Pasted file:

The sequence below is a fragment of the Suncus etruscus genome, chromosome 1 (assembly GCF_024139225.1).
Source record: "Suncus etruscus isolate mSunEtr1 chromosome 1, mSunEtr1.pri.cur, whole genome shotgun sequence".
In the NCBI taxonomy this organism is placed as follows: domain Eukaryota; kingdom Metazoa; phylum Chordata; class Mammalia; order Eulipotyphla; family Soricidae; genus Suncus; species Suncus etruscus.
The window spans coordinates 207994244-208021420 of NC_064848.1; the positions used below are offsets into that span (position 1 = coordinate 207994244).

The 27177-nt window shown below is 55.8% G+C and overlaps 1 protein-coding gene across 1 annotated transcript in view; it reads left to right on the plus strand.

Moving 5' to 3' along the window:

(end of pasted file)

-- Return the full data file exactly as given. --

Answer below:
The sequence below is a fragment of the Suncus etruscus genome, chromosome 1 (assembly GCF_024139225.1).
Source record: "Suncus etruscus isolate mSunEtr1 chromosome 1, mSunEtr1.pri.cur, whole genome shotgun sequence".
In the NCBI taxonomy this organism is placed as follows: domain Eukaryota; kingdom Metazoa; phylum Chordata; class Mammalia; order Eulipotyphla; family Soricidae; genus Suncus; species Suncus etruscus.
The window spans coordinates 207994244-208021420 of NC_064848.1; the positions used below are offsets into that span (position 1 = coordinate 207994244).

The 27177-nt window shown below is 55.8% G+C and overlaps 1 protein-coding gene across 1 annotated transcript in view; it reads left to right on the plus strand.

Moving 5' to 3' along the window: